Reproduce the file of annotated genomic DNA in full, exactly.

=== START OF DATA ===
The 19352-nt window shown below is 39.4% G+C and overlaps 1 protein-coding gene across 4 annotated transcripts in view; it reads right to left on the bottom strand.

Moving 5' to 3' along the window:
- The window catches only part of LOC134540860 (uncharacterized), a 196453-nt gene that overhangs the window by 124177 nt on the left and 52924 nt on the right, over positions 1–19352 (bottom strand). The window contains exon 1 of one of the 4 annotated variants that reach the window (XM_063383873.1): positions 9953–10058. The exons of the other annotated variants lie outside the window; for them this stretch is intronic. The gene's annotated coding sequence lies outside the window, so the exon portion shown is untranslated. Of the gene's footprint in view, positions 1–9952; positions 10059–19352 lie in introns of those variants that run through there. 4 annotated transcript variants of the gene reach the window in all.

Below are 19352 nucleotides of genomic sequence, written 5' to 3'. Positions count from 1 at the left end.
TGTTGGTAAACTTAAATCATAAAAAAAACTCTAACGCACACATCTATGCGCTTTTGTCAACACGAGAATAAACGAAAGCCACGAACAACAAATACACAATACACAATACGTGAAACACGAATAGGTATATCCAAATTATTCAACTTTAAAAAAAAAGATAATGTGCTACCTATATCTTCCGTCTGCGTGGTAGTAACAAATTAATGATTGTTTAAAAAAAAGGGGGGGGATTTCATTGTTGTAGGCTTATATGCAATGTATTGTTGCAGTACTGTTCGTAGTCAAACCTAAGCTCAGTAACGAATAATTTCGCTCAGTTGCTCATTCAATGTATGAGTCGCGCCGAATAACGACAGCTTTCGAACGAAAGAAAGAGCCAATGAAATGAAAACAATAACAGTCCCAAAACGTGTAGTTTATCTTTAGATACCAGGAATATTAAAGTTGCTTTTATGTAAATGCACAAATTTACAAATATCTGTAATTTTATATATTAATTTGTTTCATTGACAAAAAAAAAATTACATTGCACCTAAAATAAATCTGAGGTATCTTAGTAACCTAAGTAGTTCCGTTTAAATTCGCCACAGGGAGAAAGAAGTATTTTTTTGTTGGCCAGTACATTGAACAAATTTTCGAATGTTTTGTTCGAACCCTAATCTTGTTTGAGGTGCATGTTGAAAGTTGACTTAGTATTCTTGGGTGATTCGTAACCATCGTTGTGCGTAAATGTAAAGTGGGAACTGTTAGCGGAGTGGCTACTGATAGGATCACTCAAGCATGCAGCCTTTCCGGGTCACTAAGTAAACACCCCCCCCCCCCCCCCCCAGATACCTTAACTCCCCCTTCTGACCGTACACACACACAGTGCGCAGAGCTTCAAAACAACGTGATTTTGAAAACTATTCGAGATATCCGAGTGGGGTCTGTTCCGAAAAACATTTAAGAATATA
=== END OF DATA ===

The 19352-nt window shown below is 39.4% G+C and overlaps 1 protein-coding gene across 4 annotated transcripts in view; it reads right to left on the bottom strand.

Moving 5' to 3' along the window:
- The window catches only part of LOC134540860 (uncharacterized), a 196453-nt gene that overhangs the window by 124177 nt on the left and 52924 nt on the right, over positions 1–19352 (bottom strand). The window contains exon 1 of one of the 4 annotated variants that reach the window (XM_063383873.1): positions 9953–10058. The exons of the other annotated variants lie outside the window; for them this stretch is intronic. The gene's annotated coding sequence lies outside the window, so the exon portion shown is untranslated. Of the gene's footprint in view, positions 1–9952; positions 10059–19352 lie in introns of those variants that run through there. 4 annotated transcript variants of the gene reach the window in all.

Below are 19352 nucleotides of genomic sequence, written 5' to 3'. Positions count from 1 at the left end.
TGTTGGTAAACTTAAATCATAAAAAAAACTCTAACGCACACATCTATGCGCTTTTGTCAACACGAGAATAAACGAAAGCCACGAACAACAAATACACAATACACAATACGTGAAACACGAATAGGTATATCCAAATTATTCAACTTTAAAAAAAAAGATAATGTGCTACCTATATCTTCCGTCTGCGTGGTAGTAACAAATTAATGATTGTTTAAAAAAAAGGGGGGGGATTTCATTGTTGTAGGCTTATATGCAATGTATTGTTGCAGTACTGTTCGTAGTCAAACCTAAGCTCAGTAACGAATAATTTCGCTCAGTTGCTCATTCAATGTATGAGTCGCGCCGAATAACGACAGCTTTCGAACGAAAGAAAGAGCCAATGAAATGAAAACAATAACAGTCCCAAAACGTGTAGTTTATCTTTAGATACCAGGAATATTAAAGTTGCTTTTATGTAAATGCACAAATTTACAAATATCTGTAATTTTATATATTAATTTGTTTCATTGACAAAAAAAAAATTACATTGCACCTAAAATAAATCTGAGGTATCTTAGTAACCTAAGTAGTTCCGTTTAAATTCGCCACAGGGAGAAAGAAGTATTTTTTTGTTGGCCAGTACATTGAACAAATTTTCGAATGTTTTGTTCGAACCCTAATCTTGTTTGAGGTGCATGTTGAAAGTTGACTTAGTATTCTTGGGTGATTCGTAACCATCGTTGTGCGTAAATGTAAAGTGGGAACTGTTAGCGGAGTGGCTACTGATAGGATCACTCAAGCATGCAGCCTTTCCGGGTCACTAAGTAAACACCCCCCCCCCCCCCCCCCAGATACCTTAACTCCCCCTTCTGACCGTACACACACACAGTGCGCAGAGCTTCAAAACAACGTGATTTTGAAAACTATTCGAGATATCCGAGTGGGGTCTGTTCCGAAAAACATTTAAGAATATA